For system design-based questions specifically, having a solid grasp of the various database technologies, how they scale, and how they compare will be a feather in your cap when confronted with how to increase the scale of your initial solution for a problem.
Knowing how SQL compares to NOSQL, and being aware of the differences between DBMS and RDBMS, etc. is good to know. It is worth taking the time to do your homework on how these technologies compare.
Expect to be able to effectively navigate system design-style interviews. These interviews tend to test your overall ability to design and scale technically based systems.
If youre unfamiliar with this style of interview or if you want practical tactics to prepare for system design interviews, check out this post by Byte by Byte that covers how to ace your interview.
What Is Coding In Qualitative Research
Coding is the process of labeling and organizing your qualitative data to identify different themes and the relationships between them.
When coding customer feedback, you assign labels to words or phrases that represent important themes in each response. These labels can be words, phrases, or numbers we recommend using words or short phrases, since theyre easier to remember, skim, and organize.
Coding qualitative research to find common themes and concepts is part of thematic analysis. Thematic analysisextracts themes from text by analyzing the word and sentence structure.
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Get A Good Nights Sleep
It is a well-known fact that sleep deprivation can make people do peculiar things.
A few examples are forgetting the name of your pet, not being able to remember how to tie your shoelaces, or even getting into a car accident.
The last thing you want going into an interview is being tired and mentally foggy, so have a good nights sleep before the interview!
Access Common String Groups With String Constants
Its trivia time! Is ‘A’ > ‘a’ true or false?
Its false, because the ASCII code for A is 65, but a is 97, and 65 is not greater than 97.
Why does the answer matter? Because if you want to check if a character is part of the English alphabet, one popular way is to see if its between A and z .
Checking the ASCII code works but is clumsy and easy to mess up in coding interviews, especially if you cant remember whether lowercase or uppercase ASCII characters come first. Its much easier to use the constants defined as part of the string module.
You can see one in use in is_upper, which returns whether all characters in a string are uppercase letters:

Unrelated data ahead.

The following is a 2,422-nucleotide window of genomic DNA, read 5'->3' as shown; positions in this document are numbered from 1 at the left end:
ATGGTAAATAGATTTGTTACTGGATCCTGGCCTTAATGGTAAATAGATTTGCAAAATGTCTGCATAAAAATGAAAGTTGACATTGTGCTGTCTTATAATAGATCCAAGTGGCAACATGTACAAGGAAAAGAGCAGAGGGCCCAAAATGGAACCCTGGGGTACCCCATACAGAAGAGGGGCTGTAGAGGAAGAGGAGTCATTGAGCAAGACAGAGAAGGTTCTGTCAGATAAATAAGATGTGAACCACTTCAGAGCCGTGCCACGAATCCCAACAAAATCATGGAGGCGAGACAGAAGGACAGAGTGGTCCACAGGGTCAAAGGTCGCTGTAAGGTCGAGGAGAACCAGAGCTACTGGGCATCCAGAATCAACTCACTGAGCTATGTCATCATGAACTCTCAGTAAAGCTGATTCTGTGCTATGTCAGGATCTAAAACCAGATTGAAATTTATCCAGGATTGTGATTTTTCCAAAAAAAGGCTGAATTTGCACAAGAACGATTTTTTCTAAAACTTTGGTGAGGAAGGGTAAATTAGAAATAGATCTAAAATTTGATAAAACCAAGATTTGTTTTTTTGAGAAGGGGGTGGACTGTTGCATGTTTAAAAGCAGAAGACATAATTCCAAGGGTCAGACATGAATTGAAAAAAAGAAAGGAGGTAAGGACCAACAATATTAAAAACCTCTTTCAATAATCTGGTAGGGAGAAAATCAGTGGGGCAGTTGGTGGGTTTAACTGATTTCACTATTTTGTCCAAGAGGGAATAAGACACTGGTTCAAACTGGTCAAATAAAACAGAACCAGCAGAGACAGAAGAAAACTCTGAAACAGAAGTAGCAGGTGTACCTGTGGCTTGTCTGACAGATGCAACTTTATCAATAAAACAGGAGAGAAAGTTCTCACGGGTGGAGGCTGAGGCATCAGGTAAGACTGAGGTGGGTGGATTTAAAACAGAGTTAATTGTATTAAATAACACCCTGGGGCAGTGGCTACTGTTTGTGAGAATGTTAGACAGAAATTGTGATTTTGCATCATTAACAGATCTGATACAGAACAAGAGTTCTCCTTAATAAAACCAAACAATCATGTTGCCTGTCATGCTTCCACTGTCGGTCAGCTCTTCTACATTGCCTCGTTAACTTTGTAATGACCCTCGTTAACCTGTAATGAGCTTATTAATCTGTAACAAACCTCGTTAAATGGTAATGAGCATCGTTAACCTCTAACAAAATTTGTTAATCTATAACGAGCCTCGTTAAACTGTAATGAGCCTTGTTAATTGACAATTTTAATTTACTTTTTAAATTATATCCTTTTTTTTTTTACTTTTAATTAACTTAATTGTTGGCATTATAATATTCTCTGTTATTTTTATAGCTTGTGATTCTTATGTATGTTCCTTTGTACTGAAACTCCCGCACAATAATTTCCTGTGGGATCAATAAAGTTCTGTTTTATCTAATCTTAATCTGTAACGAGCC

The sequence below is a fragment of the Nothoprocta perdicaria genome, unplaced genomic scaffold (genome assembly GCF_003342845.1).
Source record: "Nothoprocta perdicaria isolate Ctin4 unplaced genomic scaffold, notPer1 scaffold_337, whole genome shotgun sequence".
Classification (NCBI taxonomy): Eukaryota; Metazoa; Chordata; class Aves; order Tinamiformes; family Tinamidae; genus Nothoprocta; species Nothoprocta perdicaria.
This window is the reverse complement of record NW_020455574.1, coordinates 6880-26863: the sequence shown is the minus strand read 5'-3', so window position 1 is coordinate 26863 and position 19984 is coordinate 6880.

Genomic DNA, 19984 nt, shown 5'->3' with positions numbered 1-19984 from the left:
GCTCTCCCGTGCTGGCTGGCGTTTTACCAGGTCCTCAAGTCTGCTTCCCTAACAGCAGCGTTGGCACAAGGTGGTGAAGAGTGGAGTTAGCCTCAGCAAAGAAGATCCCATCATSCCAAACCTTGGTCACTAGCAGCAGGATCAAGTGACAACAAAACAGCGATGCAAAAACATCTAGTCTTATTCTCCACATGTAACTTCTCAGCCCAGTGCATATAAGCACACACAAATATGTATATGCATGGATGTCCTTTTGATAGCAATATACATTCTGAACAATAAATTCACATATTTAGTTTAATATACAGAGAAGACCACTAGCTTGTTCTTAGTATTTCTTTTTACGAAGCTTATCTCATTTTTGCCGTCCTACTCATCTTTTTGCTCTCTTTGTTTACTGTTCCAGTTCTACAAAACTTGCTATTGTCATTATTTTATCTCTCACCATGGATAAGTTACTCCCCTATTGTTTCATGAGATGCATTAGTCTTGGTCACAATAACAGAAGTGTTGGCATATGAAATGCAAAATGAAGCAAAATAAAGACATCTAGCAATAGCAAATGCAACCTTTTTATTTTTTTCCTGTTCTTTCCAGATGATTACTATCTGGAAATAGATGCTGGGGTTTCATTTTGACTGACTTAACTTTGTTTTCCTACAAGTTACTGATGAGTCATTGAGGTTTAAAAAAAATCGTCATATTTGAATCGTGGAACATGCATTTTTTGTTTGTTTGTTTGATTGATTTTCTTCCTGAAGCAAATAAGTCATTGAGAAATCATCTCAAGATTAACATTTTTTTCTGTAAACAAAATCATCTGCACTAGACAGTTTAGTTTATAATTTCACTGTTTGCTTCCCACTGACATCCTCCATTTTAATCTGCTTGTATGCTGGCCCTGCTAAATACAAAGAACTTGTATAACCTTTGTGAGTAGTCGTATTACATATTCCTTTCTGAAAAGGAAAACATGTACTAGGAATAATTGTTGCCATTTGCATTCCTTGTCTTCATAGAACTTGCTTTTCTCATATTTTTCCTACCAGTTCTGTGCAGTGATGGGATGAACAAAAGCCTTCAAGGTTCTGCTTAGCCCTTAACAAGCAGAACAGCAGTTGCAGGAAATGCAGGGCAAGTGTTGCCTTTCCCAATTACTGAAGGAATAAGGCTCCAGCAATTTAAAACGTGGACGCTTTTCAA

> > > importstring> > > defis_upper:... forletterinword:... ifletternotinstring.ascii_uppercase:... returnFalse... returnTrue...> > > is_upperFalse> > > is_upperTrue
is_upper iterates over the letters in word, and checks if the letters are part of string.ascii_uppercase. If you print out string.ascii_uppercase youll see that its just a lowly string. The value is set to the literal ‘ABCDEFGHIJKLMNOPQRSTUVWXYZ’.
All string constants are just strings of frequently referenced string values. They include the following:
These are easier to use and, even more importantly, easier to read.
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Trick #: Know The Common Problems
There are a few common problems that show up often in interviews . You should be familiar with these problems because they’re sort of like questions you know are going to be on the test.
Two of the main ones are FizzBuzz and solving the Fibonacci sequence .
Now a word of warning: you don’t ever want to put down a memorized solution in an interview. That can only go poorly . You do however want to be familiar with the solutionand be able to recreate it from scratch.
So use your interview question prep books, yes, but make sure you understand the solution, can explain it, and can re-create it from scratch. A memorized answer isn’t going to get you anywhere here.
Format Strings With F
Python has a lot of different ways to handle string formatting, and it can be tricky to know what to use. In fact, we tackle formatting in depth in two separate articles: one about string formatting in general and one specifically focused on f-strings. In a coding interview, where youre using Python 3.6+, the suggested formatting approach is Pythons f-strings.